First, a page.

Let’s be clear about community…

Facebook locked me out! Mostly I used that little bit of social media to “like” what someone posted.  I rarely posted anything myself.  More important to me – I used Facebook to see what my grandkids are up to. Forensics and robot competitions, lacrosse practice. Dressing up for dances. Playing timpani in a school concert. Getting a first car. Fun stuff. It was a way to connect with family. One kind of “community” – but only visual – I’d really rather talk with them.

For a couple of days I just ignored the spinning Facebook icon on my tablet – and then I got curious about what was going on. After a lot of fiddling around (I’m sure I should have asked someone much younger for help) I was told that “they” didn’t believe I was who I said I was.  Eventually, I had to scan my driver’s license, cross out what I didn’t think was their business, take a picture of the marked up scan and upload it to some place out there in cyberspace . . . and “they” reinstated my account.  Only, guess what?  It wasn’t the Facebook account where I’m connected to hundreds of “friends”.

The upshot is that I really don’t want to waste the time I used to spend scrolling though the “curated” posts “they” decided I should see. So, I’m missing from Facebook and right now don’t know if I’ll ever go back. I’ve asked my kids to send photos and call more often and not depend on my keeping up by scrolling through a social media platform I don’t enjoy any more. I want my personal community to be a bit more intimate.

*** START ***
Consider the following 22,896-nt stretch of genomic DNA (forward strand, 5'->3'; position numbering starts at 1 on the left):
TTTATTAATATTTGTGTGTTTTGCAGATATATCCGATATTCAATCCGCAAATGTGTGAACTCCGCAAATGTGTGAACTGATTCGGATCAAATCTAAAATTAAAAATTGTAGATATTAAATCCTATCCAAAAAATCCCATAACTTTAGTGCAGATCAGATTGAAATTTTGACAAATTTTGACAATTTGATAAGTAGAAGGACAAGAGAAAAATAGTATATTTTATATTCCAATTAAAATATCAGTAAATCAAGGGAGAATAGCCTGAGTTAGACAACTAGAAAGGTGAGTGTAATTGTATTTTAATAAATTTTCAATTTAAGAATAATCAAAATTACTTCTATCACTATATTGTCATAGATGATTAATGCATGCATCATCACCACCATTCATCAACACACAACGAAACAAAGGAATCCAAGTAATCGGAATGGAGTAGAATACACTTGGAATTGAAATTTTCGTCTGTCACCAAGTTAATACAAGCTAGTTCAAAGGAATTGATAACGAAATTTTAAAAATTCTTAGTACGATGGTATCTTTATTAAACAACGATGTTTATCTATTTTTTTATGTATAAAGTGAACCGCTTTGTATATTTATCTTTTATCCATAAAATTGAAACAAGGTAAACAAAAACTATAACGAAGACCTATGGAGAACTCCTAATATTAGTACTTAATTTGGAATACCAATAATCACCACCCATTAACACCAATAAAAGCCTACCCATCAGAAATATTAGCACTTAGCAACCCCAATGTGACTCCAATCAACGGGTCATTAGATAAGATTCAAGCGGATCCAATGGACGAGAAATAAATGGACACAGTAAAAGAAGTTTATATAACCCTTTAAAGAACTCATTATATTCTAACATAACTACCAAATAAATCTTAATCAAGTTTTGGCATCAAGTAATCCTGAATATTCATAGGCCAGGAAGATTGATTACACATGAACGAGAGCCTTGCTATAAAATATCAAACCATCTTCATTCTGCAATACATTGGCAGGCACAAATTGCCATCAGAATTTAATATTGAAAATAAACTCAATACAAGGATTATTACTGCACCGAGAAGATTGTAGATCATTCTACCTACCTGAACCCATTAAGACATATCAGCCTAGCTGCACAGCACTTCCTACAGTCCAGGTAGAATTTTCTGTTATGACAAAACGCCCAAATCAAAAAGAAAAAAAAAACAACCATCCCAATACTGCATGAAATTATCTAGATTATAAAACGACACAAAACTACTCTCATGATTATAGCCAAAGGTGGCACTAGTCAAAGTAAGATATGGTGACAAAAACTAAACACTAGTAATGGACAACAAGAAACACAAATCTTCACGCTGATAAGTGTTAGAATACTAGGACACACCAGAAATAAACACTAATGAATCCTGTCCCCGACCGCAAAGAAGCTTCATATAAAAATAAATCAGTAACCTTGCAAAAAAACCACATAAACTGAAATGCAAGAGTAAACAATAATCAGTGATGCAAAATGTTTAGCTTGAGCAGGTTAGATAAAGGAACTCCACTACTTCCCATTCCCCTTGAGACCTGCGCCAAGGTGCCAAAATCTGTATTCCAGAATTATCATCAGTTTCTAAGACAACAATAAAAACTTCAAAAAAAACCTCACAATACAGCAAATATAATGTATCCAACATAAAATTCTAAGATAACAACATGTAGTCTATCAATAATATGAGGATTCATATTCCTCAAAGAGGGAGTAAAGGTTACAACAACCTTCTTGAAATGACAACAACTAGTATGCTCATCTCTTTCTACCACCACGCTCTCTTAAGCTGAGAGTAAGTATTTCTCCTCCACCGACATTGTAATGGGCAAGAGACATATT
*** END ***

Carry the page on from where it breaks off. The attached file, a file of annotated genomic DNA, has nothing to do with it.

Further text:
The free time has allowed me to read more . . . blogs, journals and books.  It’s the blogs I want to talk about right now. Especially the blogs that have lots of “overused” word lists. I can agree with “awesome”, “totally” and “hashtag” being on the lists.  Saying that the word “community” is one I should stop using made me bristle.

All of us who write or speak in public (especially my nonprofit friends) use the word “community” a lot. So does the newspaper. So do people in meetings. And I’ve begun to notice that depending on the setting or context, the word can have very different meanings. It could be geographic proximity or like-thinkers. It could mean those we go to church with or extended families. There are so many “communities” out there I can see where someone could say we over-use the word.

But honestly, (that’s another word on the no-no lists) I think community is a great word. I love this definition – which comes from www.artsjournal.com:  Community is a place that we hold in common . . . a place where we take initiative to make changes and share with each other … [A place] where each citizen has duties and functionsAnd finally, a community must be a place where people are comfortable to talk intimately, to befriend, to support, to grieve and to celebrate together.  If I had to state in other words what the One Valley Prosperity Project means, this definition would be a definite contender.

I want to be clear about what the Foundation means when we use the word. Most often we mean the “greater” community of all those who live in what has come to be known as the “Valley”. We won’t stop using the word . . . it’s an important term in the context of our work. Our greater community is really everyone who lives, works and plays in this glorious high mountain valley. Our smaller communities are our donors and our Valley nonprofits. They are all in our “relationship” circle. We know them, care about them and love them.

Donors: You lift up the meaning of community when you connect your passion for a cause with your gifts of time, talent and treasure.

Nonprofits: You serve your niche communities with compassion and your donors with love – making this Valley a better place to be.

Community: Let’s take to heart the “place to…befriend…support…grieve and celebrate together. That’s what makes the Valley one loving place to be.

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